“The Working Families Party knows how to run campaigns,” said former Assembly member Sam Hoyt, a Democrat.

But it wasn’t just the WFP — Walton’s campaign excited several groups around the state and country.

“We asked for people who were inexperienced on political campaigns, and we said, ‘don’t worry about it, we’ll find someone to help you,’” Walton said in her victory speech on Tuesday night. “And then here comes [WFP]. Run for Something, Elect Black Women, Democracy for America, DSA — Buffalo DSA, national DSA,” she added, referring to several activist groups, including the Democratic Socialists of America.

Turnout and the lack of a serious campaign by Brown: At a press briefing in Manhattan on Wednesday, Gov. Andrew Cuomo said that the primaries in New York City are evidence that the electorate is in the mood for something other than socialism. A moderate Democrat, Eric Adams, is leading in the campaign for the Democratic mayoral nomination, but the race’s outcome won’t be known for weeks because of the city’s ranked-choice voting system.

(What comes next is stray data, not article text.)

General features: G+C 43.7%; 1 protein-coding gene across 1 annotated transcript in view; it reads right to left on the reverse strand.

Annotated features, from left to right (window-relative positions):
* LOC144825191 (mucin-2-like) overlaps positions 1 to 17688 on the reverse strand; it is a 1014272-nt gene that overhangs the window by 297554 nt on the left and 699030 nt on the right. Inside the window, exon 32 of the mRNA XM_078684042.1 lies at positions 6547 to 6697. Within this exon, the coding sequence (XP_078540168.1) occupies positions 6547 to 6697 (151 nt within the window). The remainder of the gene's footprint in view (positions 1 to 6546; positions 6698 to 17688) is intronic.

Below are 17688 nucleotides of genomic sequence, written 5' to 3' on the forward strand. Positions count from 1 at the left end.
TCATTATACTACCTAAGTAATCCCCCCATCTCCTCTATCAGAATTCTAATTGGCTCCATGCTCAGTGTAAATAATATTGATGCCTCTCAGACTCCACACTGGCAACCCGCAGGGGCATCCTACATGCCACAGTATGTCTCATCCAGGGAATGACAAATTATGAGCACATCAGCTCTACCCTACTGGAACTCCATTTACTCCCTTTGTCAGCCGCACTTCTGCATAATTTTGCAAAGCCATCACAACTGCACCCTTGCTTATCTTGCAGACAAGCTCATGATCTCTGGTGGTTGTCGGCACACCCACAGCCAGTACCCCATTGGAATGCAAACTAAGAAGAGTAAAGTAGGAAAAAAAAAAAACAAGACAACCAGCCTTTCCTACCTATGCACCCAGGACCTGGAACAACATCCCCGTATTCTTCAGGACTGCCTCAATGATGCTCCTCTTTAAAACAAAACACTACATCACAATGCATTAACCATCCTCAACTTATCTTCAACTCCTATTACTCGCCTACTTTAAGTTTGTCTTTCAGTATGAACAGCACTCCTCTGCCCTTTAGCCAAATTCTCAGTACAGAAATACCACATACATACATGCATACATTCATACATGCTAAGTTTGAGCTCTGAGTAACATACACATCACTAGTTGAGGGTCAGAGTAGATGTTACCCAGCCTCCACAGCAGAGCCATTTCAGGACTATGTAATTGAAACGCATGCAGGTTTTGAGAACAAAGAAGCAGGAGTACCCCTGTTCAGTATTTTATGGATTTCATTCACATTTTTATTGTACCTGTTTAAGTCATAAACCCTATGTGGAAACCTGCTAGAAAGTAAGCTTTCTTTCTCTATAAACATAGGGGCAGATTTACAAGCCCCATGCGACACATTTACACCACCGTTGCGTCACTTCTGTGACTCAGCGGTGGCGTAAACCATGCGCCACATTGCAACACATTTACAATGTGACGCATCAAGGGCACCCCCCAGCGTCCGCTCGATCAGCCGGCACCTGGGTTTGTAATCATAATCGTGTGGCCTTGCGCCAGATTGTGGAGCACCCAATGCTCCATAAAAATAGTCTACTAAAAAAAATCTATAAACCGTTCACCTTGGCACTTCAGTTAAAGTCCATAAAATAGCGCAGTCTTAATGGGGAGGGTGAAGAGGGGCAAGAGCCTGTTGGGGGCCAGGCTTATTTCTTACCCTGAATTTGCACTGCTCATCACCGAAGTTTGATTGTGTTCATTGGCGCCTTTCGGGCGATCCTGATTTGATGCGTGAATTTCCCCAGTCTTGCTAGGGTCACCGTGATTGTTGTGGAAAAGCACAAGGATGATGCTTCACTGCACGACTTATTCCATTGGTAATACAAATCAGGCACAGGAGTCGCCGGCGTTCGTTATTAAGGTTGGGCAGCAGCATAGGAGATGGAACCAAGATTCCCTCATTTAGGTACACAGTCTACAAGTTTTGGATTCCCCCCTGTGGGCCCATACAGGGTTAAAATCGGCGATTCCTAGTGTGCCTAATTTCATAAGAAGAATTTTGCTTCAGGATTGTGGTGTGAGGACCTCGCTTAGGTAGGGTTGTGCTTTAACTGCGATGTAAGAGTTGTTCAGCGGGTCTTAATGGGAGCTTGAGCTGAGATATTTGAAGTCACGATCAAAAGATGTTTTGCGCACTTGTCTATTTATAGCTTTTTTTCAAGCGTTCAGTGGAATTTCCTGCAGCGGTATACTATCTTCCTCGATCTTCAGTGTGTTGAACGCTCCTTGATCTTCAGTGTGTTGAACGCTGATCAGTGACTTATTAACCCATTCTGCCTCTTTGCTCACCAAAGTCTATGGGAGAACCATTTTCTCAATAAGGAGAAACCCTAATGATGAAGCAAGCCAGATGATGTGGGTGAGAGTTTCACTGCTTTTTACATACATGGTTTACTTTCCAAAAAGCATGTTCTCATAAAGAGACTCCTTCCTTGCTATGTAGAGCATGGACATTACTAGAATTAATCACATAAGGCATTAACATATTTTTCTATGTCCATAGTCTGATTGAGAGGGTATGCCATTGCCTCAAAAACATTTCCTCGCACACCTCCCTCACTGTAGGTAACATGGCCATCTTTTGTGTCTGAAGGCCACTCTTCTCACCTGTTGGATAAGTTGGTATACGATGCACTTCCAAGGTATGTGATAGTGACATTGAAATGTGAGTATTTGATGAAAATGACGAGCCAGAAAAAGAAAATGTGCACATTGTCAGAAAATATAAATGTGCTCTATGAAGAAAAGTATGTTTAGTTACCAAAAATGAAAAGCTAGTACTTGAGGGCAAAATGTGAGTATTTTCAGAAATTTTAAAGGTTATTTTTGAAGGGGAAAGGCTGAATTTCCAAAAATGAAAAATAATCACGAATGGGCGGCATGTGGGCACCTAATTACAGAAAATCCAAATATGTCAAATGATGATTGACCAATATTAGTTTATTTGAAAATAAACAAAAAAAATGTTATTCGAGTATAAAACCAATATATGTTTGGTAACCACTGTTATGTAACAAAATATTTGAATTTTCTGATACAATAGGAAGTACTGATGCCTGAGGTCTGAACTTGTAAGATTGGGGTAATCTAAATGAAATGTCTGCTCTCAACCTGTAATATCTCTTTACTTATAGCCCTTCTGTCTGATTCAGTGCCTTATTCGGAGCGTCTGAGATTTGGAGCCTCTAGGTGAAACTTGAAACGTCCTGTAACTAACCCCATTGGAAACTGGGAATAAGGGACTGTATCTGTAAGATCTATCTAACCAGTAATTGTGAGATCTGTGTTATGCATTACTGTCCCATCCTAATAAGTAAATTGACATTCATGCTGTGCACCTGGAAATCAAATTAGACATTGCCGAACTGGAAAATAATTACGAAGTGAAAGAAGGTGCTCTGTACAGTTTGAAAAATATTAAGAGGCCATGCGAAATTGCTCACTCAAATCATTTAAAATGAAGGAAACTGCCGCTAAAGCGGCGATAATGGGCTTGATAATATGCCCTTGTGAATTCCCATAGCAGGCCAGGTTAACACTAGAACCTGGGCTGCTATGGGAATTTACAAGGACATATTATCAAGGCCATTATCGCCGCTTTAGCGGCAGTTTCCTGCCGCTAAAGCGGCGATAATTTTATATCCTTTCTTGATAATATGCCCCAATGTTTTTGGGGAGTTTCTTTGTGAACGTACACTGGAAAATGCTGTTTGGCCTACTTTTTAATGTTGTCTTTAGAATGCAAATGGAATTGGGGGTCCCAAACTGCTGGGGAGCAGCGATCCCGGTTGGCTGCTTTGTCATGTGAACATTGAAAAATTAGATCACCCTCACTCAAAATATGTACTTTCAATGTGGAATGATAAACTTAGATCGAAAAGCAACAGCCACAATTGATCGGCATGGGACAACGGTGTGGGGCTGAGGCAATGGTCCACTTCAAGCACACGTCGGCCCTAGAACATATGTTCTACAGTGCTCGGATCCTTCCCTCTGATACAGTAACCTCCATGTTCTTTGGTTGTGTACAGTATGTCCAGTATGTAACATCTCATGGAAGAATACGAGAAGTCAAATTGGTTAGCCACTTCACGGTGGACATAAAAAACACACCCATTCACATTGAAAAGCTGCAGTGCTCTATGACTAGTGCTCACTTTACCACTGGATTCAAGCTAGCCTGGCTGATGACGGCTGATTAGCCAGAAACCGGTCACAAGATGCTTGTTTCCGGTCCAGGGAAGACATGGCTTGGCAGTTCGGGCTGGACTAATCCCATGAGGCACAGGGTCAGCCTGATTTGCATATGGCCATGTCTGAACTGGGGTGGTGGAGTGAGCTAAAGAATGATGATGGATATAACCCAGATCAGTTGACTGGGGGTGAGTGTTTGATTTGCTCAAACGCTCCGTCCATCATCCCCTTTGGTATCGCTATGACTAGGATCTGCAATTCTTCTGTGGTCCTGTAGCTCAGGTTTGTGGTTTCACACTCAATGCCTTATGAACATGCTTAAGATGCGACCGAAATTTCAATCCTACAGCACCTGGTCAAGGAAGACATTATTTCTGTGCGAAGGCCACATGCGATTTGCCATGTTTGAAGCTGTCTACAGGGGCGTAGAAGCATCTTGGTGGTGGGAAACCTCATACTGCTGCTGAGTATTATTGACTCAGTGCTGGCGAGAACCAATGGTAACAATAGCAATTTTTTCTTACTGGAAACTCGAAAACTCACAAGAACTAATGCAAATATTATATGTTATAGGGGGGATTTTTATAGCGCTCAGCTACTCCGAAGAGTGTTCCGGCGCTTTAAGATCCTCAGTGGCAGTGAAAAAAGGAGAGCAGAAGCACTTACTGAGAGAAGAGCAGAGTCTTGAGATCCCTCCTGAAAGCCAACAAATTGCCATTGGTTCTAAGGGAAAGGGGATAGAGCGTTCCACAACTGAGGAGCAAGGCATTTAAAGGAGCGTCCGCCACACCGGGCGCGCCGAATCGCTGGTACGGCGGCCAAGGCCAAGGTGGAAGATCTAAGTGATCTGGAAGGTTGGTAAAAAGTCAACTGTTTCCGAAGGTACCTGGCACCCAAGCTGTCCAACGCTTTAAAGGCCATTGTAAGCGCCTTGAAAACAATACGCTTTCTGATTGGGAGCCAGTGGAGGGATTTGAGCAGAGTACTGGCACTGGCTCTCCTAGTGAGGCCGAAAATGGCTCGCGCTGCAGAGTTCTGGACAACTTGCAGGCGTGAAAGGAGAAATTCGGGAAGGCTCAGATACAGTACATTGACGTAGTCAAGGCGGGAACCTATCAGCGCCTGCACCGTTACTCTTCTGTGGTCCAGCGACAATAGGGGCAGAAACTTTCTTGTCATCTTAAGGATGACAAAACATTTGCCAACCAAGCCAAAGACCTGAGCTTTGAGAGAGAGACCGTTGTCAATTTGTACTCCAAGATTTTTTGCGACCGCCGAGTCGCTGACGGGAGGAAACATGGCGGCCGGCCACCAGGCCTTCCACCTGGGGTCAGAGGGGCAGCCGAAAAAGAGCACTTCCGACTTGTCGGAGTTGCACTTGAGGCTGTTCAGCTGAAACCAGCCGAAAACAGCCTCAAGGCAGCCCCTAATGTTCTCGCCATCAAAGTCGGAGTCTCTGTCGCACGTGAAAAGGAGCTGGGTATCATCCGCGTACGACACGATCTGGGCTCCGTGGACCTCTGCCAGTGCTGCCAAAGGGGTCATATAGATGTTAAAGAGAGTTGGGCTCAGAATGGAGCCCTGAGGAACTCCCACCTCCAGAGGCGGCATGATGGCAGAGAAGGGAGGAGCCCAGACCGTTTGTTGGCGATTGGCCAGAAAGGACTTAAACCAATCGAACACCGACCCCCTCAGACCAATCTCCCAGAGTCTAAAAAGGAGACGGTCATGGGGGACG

“You’re going to have anomalies … Buffalo was a different situation,” Cuomo said. “Super low turnout. Mayor Brown — who I know very well, and I have nothing but good things to say about Mayor Brown — but he decided … basically to avoid engaging in a campaign. And then you had a very low turnout. We know that combination, we’ve seen that before. That doesn’t work. Avoiding the campaign … and then you wind up with a very low turnout, and then the only people who vote are the people who are organized by the opponent. We’ve seen that movie before.”